# Little, Often & Faster? or Longer, Fewer & Slower?

1 to 20 of 41 messages
13/01/2003 at 13:57
A slightly artificial and labarotary like scenario I know but it helps frame a question that I am interested in.

If I am training for a 10K run in circa 2 months and run 21 miles per week: which approach is likely to give me a better time

1) 7 runs per week of 3 miles each at 7 minute mile pace or;

2) 3 runs per week of 7 miles at 8 minute mile pace.

I know the answer is that a good mix of runs is best but.. if anyone cares to submit a view on which extreme is most beneficial I should be most interested.
13/01/2003 at 21:02
1, without the shadow of a doubt
13/01/2003 at 21:06
And a marathon would be 2????
13/01/2003 at 21:25
Sorry, still 1. and still no doubt
13/01/2003 at 21:27
Really
im sooooo slow you see
13/01/2003 at 21:32
it's a pretty unrealistic challenge though, isn't it? the right answer has got to be "neither", surely? 3 miles @ 7:00m/m pace is a run of 21 minutes and it's doubtful that there's any training advantage in runs that short. 30 minutes is about the minimum where any run is going to have any effect (say the books).

if 7:00m/m was faster than race pace then maybe it's might have something, but ... I'm not sure what this answers, to be honest.

what was the point of the question, Dave?
13/01/2003 at 21:36
Well, the long runs would certainly help. But we were only given two options you see... I think there's a load of physiological reasons why 1 would work better (and experience also tells me that). Regardless of which schedule you chose, you'd still be in pretty bad shape at the end of a marathon with so little training, though.
13/01/2003 at 21:37
Cant do more than 11 min miles, and thats fast
DOH
Speedwork tomorrow, at altitude(giving blood)
13/01/2003 at 21:41
Oh, and actually, Achilles, regarding your point about 30mins being the minimum to have any effect, I seem to remember a European 1500m champion would used to train no longer than 20mins at a time (alledgedly, she used to have 6 training sessions a day though).
I also seem to remember some of the turn of the century marathon runners (they would have ran 2H40 or so) training no more than 3 miles a day.
13/01/2003 at 21:42

good luck with the speedwork tomorrow, you can do it.

blurred hippo moving at unimaginable speed.
13/01/2003 at 21:42
13/01/2003 at 21:46
Nick -

point taken - I think I was trying to say it depends how fast you are running those 3 miles in relation to your fitness level.

PS. were they really running 2:40 at the turn of the century? the only thing I can remember is that the 1939 Olympic marathon was won in approx. 2:30. had they only taken off 10 mins. in 40 years?
13/01/2003 at 21:49
it will be half yassos for me
bugger the RW prog, i CANNOT do mile reps
Ill be down a pin of blood, oh happy excuse
13/01/2003 at 21:51
"down a pint of blood" - you don't make things easy for yourself, do you?

oh and I'll remind of what you just said when you're sailing through your mile reps in a month's time. ;-)
13/01/2003 at 21:54
Well, I think I was a bit approximate in my use of dates here... Make it 1920, and that should be about right (Hell, that's the turn of the Century to me anyway!!)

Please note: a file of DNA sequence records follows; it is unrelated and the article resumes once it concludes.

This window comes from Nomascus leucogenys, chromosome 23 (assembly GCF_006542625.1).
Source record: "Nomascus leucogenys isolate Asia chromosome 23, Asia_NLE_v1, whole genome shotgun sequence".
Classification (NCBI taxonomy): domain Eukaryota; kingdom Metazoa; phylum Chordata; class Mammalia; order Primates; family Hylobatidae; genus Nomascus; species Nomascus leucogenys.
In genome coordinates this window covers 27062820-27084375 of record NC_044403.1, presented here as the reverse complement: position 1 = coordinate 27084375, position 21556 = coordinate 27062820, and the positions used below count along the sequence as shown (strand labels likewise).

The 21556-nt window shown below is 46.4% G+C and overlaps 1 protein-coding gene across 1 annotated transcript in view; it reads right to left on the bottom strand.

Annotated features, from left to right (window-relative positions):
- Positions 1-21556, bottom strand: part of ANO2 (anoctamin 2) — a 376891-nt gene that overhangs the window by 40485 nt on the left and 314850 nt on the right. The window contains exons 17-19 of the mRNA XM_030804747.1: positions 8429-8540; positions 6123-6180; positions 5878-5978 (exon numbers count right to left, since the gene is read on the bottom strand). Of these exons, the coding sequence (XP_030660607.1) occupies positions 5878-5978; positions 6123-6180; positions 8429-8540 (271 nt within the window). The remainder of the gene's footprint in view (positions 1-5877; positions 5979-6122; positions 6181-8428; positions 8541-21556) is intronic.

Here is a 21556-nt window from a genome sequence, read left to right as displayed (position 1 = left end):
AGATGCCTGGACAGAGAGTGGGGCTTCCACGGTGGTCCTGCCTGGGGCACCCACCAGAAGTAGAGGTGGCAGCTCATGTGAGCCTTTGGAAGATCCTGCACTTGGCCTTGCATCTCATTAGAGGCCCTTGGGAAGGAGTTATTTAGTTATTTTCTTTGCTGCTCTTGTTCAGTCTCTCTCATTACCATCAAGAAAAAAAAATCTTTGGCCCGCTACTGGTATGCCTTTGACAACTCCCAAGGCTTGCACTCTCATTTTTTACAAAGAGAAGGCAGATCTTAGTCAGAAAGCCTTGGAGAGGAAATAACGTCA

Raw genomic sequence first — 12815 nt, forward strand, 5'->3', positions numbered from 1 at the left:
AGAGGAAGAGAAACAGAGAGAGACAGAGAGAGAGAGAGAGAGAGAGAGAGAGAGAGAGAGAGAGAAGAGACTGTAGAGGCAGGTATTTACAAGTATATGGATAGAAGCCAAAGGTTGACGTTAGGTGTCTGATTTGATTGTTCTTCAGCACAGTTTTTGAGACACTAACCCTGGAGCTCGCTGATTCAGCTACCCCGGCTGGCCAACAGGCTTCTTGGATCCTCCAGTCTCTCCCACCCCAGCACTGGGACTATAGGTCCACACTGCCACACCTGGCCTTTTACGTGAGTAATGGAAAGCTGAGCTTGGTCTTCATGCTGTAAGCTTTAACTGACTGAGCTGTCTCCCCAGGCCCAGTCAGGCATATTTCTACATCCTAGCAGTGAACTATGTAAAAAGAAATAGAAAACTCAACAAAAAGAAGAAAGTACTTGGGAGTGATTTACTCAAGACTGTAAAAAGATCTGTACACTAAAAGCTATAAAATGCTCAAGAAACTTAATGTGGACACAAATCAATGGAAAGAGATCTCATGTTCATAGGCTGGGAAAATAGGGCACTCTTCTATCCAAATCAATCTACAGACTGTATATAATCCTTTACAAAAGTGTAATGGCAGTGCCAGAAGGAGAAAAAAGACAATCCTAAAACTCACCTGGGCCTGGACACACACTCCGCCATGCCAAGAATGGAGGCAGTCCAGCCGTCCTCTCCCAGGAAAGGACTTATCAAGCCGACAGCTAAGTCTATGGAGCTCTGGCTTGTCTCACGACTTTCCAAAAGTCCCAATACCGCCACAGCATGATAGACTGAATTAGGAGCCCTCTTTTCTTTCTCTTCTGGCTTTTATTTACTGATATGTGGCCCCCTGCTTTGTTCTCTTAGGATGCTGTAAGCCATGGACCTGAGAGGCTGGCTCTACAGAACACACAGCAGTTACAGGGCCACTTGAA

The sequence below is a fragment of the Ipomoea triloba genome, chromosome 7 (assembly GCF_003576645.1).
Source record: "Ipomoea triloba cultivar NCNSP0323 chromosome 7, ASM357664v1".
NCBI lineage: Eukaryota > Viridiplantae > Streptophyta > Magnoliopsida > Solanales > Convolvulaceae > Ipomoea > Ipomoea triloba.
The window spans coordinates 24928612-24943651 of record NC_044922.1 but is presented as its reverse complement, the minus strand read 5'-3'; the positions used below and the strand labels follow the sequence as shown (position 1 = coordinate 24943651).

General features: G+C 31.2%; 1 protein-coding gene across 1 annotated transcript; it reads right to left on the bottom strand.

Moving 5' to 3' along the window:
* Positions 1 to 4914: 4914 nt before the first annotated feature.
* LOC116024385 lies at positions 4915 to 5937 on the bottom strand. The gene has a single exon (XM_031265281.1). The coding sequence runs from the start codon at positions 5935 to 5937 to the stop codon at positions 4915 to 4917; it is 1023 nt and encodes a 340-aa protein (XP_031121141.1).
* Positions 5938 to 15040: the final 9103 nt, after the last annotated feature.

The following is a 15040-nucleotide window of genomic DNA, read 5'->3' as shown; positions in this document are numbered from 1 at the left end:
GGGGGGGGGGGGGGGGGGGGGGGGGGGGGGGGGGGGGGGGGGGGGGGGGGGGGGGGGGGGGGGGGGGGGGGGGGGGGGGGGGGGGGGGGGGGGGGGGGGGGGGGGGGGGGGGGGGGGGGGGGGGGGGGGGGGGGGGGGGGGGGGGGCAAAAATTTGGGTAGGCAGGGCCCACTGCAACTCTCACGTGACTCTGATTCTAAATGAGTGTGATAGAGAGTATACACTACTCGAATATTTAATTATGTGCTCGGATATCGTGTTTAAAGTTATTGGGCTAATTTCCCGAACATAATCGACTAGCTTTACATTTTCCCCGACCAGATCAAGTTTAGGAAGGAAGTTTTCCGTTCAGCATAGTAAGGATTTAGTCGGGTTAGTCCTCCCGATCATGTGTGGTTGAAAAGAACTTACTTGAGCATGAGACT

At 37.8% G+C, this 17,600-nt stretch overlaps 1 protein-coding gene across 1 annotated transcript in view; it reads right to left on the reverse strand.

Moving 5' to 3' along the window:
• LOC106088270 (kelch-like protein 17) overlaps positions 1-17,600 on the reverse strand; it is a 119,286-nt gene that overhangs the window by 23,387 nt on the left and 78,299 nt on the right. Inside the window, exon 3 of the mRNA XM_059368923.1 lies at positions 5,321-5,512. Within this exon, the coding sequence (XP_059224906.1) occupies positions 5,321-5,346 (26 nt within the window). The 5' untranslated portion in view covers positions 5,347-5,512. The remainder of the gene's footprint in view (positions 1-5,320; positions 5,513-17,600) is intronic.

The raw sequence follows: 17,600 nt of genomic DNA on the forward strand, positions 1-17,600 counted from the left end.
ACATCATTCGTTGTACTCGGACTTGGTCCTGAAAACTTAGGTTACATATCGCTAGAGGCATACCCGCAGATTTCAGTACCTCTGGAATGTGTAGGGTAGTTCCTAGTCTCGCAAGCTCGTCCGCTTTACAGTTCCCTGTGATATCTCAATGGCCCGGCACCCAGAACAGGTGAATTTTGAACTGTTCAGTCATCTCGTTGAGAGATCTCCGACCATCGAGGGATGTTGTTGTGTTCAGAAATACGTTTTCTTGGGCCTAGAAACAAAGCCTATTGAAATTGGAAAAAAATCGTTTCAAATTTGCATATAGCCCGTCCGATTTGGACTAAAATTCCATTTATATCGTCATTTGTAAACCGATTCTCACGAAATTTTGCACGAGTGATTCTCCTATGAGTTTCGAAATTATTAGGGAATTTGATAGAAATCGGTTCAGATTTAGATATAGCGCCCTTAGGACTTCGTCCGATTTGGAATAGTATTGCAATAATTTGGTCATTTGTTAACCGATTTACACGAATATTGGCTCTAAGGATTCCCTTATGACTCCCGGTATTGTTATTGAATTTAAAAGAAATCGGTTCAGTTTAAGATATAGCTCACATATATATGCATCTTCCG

On a separate note, and for a completely different approach, I also used to know a runner (originally from Ethiopia) who trained for the marathon in this fashion (his name was Alexander Rachide):

Wedn. 26 miles tempo ; Sun. Marathon (race)

He'd do about 20 marathons a year (that was in the late eighties this), all under 2H20! (and in the process, pocket a fair amount of dosh).

Hard to believe, and yet... so talk of two extremely different approaches to training here! (and both of which seem to work pretty well too!!!)
13/01/2003 at 22:00
wow - that is simply phenomenal.

26 miles tempo run is surely the same as racing a marathon, so basically he was racing a marathon twice a week for half the year!

as you say, there's no hard and fast rules and a huge spectrum of possible approaches.

I don't think I'll be trying to emulate Rachide in any great hurry!
13/01/2003 at 22:10
Madness isn't it? But the fact that it worked doesn't mean he couldn't have performed much better had he been following more traditional schedules...
I don't think the spectrum is that huge though(for instance I don't believe you can feature on the marathon at world class level (say 2h06 men; under 2h19 women) with less than approx. 120 miles a week.
I know Frank Horwill likes to claim so, but looking at the rankings this year, I don't believe anyone in the top 20 runs any less than that (or at least not during their marathon preparation...)
13/01/2003 at 22:15
yes, I'd have to agree about the weekly mileage. Horwill is a little bit cranky on that score, though pretty sound on lots of things to my mind.
13/01/2003 at 22:16
Can i manage two marathons this year, and 3 halves?
silly question
i WILL
But id like it to be less painful than last year
i thought the long runs were what couted
sorry, ill go
13/01/2003 at 22:17
Nick,

Totally changing subject here but what sort of shoes do proper athletes like yourself wear for such high mileage training. Do you (as in you and others running very fast) go for something with a lot of cushioning or do you run in something lighter.
1 to 20 of 41 messages